May 9, 2011
We The Jury, Take 3: Illinois To Consider Codifying Procedure For Jury Questioning During Civil Trials
Last September, the Supreme Court of Illinois approved and promulgated Illinois Rules of Evidence, which took effect on January 1, 2011, making Illinois one of the last states to codify their rules of evidence. Now, if a proposal before the Illinois Supreme Court Rules Committee passes, Illinois will join other jurisdictions that have codified a procedure for permitting jurors to ask questions during (civil) trials.
The Illinois Supreme Court Rules Committee will hold a public hearing on Friday, May 20, 2011, beginning at 10 a.m., in Room C-500 at the Michael A. Bilandic Building, 160 N. LaSalle Street, in Chicago. One of the proposals on the public agenda hearing is Proposal 10-11 (P.R. 0184), which would create the following new Illinois Supreme Court Rule:
(a) Questions Permitted. The court may permit jurors in civil cases to submit to the court written questions to be posed to witnesses.
(b) Objections. Out of the presence of the jury but on the record, the court will read, or provide a copy of the questions to all counsel and give counsel an opportunity to object to the question. If any objections are made, the court will rule upon the objections at that time and the question submitted by the juror will be either allowed to be read as written, allowed to be read as modified, or excluded.
(c) Questioning the Witness. If the question is allowed as written or as modified, the court or counsel will read the juror’s question to the witness in the jury’s presence, and the witness will answer the question. The court will then provide all counsel with an opportunity to ask follow-up questions limited to the scope of the new testimony.
(d) Admonishment to Jurors. At times before or during the trial that the court deems appropriate, the court shall advise the jurors that they shall not concern themselves with the reason for the exclusion or modification of any question submitted and that such measures are taken by the court in accordance with the rules of evidence that govern the case.
Anyone wishing to be scheduled to testify at the public hearing should advise the Committee in writing at the address noted above not later than Friday, May 13, 2011 at:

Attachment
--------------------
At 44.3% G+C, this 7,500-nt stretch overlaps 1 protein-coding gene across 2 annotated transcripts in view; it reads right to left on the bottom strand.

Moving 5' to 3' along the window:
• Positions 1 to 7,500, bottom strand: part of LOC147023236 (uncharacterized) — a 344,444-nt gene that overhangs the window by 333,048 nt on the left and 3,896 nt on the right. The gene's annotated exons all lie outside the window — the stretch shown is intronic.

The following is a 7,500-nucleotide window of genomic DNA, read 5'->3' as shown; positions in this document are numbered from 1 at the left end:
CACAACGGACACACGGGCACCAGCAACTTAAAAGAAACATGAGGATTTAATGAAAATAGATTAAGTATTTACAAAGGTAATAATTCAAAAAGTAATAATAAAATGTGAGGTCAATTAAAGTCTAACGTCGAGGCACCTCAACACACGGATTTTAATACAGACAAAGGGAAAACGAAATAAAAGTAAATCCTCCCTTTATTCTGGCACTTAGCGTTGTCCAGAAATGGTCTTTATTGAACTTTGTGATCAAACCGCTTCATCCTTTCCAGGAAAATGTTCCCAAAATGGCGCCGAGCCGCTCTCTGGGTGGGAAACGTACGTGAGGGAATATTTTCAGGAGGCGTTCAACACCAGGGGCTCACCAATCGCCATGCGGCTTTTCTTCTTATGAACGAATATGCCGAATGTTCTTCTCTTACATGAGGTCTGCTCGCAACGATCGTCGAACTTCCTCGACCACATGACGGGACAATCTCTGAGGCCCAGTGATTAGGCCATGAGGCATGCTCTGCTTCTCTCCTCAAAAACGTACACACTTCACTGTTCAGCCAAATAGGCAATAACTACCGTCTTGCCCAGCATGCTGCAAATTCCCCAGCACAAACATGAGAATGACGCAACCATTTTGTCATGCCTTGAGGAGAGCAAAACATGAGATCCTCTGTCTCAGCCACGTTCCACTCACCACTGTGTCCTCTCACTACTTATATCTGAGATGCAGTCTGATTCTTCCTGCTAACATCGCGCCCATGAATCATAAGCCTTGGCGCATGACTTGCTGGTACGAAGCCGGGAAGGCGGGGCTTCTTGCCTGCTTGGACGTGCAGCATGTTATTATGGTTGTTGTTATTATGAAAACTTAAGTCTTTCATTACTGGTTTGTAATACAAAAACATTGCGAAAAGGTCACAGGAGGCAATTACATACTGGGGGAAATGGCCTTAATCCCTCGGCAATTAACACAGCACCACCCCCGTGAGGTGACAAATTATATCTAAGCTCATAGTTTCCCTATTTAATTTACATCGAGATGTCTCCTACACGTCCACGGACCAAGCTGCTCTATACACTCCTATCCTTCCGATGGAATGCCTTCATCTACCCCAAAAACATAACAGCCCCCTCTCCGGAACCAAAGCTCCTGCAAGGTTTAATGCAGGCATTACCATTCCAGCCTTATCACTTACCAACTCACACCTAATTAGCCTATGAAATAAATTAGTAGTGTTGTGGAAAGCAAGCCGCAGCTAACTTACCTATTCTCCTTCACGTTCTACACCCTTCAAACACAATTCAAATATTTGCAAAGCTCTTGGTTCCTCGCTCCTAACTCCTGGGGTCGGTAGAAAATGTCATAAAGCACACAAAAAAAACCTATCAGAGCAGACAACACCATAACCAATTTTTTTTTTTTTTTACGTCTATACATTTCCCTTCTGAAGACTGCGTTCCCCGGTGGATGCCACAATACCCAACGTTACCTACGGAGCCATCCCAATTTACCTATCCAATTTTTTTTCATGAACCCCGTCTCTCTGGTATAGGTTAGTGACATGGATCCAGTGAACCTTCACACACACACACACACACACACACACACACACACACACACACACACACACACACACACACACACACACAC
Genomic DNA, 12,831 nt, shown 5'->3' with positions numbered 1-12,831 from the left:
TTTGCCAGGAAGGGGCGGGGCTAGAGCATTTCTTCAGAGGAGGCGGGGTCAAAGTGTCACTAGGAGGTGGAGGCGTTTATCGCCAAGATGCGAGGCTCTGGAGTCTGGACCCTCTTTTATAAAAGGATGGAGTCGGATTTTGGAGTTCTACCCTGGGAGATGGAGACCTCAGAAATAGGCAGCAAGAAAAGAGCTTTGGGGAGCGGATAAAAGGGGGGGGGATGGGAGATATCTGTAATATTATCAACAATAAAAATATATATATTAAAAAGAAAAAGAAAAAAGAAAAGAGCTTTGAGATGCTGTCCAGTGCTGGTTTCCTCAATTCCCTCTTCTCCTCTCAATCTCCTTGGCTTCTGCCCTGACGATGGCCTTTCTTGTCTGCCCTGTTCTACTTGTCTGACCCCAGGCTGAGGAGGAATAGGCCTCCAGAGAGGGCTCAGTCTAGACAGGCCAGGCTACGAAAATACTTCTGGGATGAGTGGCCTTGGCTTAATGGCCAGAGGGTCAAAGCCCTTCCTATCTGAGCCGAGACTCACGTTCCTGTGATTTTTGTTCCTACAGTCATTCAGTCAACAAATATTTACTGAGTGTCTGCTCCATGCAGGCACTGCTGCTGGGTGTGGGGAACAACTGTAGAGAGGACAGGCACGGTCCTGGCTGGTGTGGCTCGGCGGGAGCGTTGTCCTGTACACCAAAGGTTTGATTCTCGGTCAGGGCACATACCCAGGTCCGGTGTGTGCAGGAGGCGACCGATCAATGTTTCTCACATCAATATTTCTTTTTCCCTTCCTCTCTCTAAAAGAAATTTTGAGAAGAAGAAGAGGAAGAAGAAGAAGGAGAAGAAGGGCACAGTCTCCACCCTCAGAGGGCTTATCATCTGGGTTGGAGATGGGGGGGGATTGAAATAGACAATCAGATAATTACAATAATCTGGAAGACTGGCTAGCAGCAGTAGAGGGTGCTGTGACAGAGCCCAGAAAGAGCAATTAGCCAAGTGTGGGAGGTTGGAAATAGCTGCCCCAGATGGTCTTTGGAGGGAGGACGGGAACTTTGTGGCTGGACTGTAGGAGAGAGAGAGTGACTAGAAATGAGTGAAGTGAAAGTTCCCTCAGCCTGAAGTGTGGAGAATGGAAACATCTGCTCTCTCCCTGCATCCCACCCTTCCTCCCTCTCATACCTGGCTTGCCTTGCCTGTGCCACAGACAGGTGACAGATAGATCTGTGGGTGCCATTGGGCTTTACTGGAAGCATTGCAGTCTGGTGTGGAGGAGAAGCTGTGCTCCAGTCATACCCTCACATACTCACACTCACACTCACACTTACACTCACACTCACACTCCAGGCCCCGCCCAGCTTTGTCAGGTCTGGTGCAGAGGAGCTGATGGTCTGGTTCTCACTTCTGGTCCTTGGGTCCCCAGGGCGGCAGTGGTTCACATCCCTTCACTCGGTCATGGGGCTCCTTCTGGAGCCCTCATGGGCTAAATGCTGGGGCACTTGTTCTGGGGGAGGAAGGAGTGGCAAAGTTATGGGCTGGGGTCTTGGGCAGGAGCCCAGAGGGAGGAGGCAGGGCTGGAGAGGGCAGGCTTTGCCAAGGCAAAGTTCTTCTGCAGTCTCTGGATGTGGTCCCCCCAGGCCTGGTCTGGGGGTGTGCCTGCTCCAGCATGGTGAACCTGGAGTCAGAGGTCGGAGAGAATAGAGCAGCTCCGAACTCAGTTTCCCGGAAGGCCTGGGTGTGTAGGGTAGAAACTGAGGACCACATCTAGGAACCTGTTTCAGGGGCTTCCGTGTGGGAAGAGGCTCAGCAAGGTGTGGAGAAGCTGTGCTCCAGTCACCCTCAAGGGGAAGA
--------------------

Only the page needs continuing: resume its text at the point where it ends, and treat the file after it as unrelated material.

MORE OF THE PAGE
Supreme Court Rules Committee
c/o Administrative Office of the Illinois Courts
222 N. LaSalle Street, 13th Floor
Chicago, Illinois 60601
So, does the new rule make sense? I think so. Previously, I posted an entry about the Supreme Court of Florida mandating juror questioning in civil cases and allowing juror questioning in criminal cases. I then followed up that post with a second post about the first returns from Florida's new juror questioning framework. The results? Jurors rarely asked questions, but
according to both prosecutors and defense attorneys who have tried cases [where jurors asked questions], the process has improved the quality of the trials. Meanwhile, jurors in those cases have claimed that the process has clarified issues and made their decisions easier.
Admittedly, this is merely anecdotal evidence, but it at least somewhat confirms my initial inclination that jury questioning is a good idea. An article on the Illinois proposal offers another helpful anecdote:
[Attorney Stephen] Kaufmann said U.S. Judge Michael Mihm allowed juror questions at a recent trial in Peoria involving Illinois Department of Transportation employees who sued the state for wrongful termination. Kaufmann represented the state, which lost the case.
“They (the jurors) asked very insightful, intelligent questions,” he said.
The judge instructed jurors at the beginning of the case that there would be a process to ask questions, Kaufmann said.
“At conclusion of testimony, the judge asked if there were any questions,” he said. The juror would hand the written question to the bailiff, who would give it to the judge.
“There would be a sidebar conference on whether the question was appropriate, and the attorneys could object. The judge would ask the question, and the attorneys could follow up.”
In the Cook County case more than a decade ago, the process helped attorneys do a better job of answering questions that were on the minds of jurors, Kaufmann said.
“There was an expert witness who kept talking about various borings taken of the soil at a site that was alleged to have been contaminated,” Kaufmann said. “A juror asked the question, ‘Would somebody explain what a boring is?’”
The article also cites to an article by Chicago-Kent law professor Nancy Marder, Answering Jurors’ Questions: Next Steps in Illinois, 41 Loy. U. Chi. L.J. 727 (2010), which contains a comprehensive analysis of the issue.
May 9, 2011 | Permalink
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